Except, the chance of receiving infection is already chance of being tested positive, and thus you cannot multiple it twice.
In case R0=6 without controk neasure it will transmit like this:
With vaccine stopping 64% infection it will goes like this:
Much better, but still increasing exponentially
Please simulate contacts
Unvaccinated with unvaccinated has your first progression 1 to 6 to 36 to 216, that we can agree on.
Vaccinated has a much lower change of exposing a vaccinated enough to infect them. (Lower viral load.)
1 to 0.7776, higher if they are around each other a lot.
You are making the assumption a vaccine only protects the individual from infection.
Strong evidence a vaccine reduces the chance of infecting another person:https://medicalxpress.com/news/2021-05- ... ssion.html
One dose:It found immunization with either the Pfizer or AstraZeneca vaccine reduced the chance of onward virus transmission by 40-60%. This means that if someone became infected after being vaccinated, they were only around half as likely to pass their infection on to others compared to infected people who weren't vaccinated.
After two doses, a 90% reduction in transmission for AZ and Pfizder:https://www.verywellhealth.com/cdc-stud ... es-5121080
Now, as before the risk of infection was about the risk of transmission, I assumed the same. It is possible for a vaccine, like AZ is, to be more effective stopping transmission than preventing the person inoculated from being infected.
This is why a 50% effective rate is acceptable for a vaccine. What is unusual with Covid19 is with attenuated virus vaccines, the transmission remains high.
All of the adreno virus vaccines (AZ, J&J, Sputnik V) and mRNA (Moderna, Pfizer) are amazingly good at stopping transmission.
Theoretically, you could have a vaccine where 90% of the people were infected (10% effective) and yet they do not pass on the virus (unlikely, I admit, but theoretically possible).
It isn't Ro*effectiveness it is Ro* (1-%transmit)*(1-%receive). You are assuming 100% of the vaccinated who get the virus produce enough virus to infect someone else. Thankfully, we are not in that dooms day scenario. If that were the case, the UK, US, Israel, and others would have much steeper growth curves.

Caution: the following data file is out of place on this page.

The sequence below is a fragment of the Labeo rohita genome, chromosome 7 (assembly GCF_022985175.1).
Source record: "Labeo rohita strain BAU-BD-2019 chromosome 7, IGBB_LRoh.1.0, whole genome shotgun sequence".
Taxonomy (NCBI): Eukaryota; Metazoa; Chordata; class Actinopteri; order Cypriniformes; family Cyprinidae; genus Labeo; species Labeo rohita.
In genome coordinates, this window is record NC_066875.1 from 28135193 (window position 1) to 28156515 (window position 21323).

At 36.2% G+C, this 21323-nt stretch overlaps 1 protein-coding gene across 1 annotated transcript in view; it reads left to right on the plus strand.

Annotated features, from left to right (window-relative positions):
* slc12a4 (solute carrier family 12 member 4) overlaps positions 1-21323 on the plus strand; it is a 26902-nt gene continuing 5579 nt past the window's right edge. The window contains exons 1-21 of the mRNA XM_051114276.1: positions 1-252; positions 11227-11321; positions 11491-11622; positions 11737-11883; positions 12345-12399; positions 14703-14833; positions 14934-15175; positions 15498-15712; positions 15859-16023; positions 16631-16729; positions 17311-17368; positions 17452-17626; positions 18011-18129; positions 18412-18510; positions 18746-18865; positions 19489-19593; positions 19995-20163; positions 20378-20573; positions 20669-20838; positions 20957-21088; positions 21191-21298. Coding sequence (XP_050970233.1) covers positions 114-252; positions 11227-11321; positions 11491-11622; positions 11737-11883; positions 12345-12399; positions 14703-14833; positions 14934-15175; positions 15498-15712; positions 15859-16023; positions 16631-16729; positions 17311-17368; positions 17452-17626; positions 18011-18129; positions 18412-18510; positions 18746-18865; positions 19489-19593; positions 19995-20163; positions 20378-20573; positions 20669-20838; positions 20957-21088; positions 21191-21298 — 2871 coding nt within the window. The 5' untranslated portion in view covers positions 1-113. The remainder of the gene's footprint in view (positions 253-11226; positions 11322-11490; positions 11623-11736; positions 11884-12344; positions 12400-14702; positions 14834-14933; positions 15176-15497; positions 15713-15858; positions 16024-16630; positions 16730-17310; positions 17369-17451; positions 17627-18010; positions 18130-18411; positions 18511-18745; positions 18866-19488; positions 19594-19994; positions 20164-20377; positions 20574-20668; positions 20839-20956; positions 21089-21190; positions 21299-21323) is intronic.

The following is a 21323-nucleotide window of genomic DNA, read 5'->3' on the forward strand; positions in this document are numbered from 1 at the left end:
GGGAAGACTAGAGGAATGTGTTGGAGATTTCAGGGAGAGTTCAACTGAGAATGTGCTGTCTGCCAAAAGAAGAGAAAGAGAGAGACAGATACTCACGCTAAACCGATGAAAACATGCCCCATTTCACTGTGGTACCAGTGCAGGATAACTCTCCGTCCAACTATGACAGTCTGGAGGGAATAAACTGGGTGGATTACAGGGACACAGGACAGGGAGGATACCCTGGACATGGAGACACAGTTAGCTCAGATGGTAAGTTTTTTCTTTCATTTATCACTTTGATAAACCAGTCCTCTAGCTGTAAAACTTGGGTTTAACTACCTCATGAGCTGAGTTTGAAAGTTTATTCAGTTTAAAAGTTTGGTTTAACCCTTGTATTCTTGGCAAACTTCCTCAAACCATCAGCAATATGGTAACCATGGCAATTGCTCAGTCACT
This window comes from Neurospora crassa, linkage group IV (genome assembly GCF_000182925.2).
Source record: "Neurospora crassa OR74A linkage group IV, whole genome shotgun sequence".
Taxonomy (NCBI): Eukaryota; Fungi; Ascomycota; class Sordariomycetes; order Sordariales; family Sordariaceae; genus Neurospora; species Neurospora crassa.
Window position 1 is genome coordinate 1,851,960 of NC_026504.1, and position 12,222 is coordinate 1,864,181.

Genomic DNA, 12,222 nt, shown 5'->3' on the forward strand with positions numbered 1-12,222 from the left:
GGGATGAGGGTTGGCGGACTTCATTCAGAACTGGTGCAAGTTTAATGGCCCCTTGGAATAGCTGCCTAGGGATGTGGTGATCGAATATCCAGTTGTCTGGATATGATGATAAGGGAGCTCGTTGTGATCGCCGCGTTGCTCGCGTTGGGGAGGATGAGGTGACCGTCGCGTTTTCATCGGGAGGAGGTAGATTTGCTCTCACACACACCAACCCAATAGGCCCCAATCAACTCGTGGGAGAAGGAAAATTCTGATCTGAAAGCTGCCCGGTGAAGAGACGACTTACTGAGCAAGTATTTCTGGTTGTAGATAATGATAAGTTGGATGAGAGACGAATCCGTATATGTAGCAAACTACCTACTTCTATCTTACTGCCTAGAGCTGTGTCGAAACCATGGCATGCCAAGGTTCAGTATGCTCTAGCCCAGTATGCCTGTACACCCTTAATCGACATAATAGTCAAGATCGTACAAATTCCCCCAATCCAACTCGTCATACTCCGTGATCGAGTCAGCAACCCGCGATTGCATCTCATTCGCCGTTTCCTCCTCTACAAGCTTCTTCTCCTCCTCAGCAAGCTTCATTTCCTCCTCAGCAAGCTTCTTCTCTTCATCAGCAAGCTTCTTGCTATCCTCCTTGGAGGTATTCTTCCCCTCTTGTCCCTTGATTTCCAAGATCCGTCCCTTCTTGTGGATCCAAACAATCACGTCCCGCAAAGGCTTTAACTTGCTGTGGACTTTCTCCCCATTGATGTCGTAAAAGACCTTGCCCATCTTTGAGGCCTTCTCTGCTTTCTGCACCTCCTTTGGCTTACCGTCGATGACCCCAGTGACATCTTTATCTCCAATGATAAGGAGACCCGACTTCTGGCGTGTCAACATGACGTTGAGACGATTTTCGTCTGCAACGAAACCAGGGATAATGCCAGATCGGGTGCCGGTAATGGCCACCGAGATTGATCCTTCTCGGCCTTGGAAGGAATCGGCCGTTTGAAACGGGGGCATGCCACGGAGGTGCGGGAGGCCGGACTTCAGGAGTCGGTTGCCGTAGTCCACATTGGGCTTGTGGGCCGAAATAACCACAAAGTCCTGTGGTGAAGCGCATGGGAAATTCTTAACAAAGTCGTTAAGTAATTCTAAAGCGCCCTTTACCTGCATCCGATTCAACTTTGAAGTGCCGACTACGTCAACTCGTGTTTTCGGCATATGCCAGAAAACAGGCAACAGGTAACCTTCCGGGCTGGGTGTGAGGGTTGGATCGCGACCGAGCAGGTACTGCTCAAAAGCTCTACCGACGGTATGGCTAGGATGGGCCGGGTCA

Individuals care about how much a vaccine protects them.
Health authorities care how much a vaccine prevents transmission.
Now, the two tend to be correlated, but with Covid19, not so much.
AZ does much better preventing transmission than it does preventing infection. Ok, great from a health authority perspective.
SinoVac and SinoPharm seem to have little benefit in transmission. I speculate this is why Chile and the UAE are doing far worse from a virus infection standpoint than their vaccination rates suggest. https://ourworldindata.org/explorers/co ... BR~QAT~AREhttps://ourworldindata.org/explorers/co ... by+dose%29
I've done a very amateur model of virus propagation and modified it for delta and vaccine effectiveness. Now, I make assumptions on how well natural immunity after a prior infection works and how fast it fades away, but the virus would be spreading far faster if every one who caught it was that infectious. In particular the high fraction of asymptomatic.
We'll be ok with a higher level of vaccination. I calculate with pretty darn high levels.
Think, the Measles vaccine is only 97% effective with an Ro of 50! (most contagious disease I know about). The population is far from fully vaccinated, yet it dies off (ok, it came back..., but people stopped vaccinating as it became so rare). There is another aspect which is people do not transmit as much if vaccinated. https://www.cdc.gov/vaccines/vpd/measles/index.html
I doubt I'll convince anyone. While I have my concerns on this virus, it needs to be in perspective.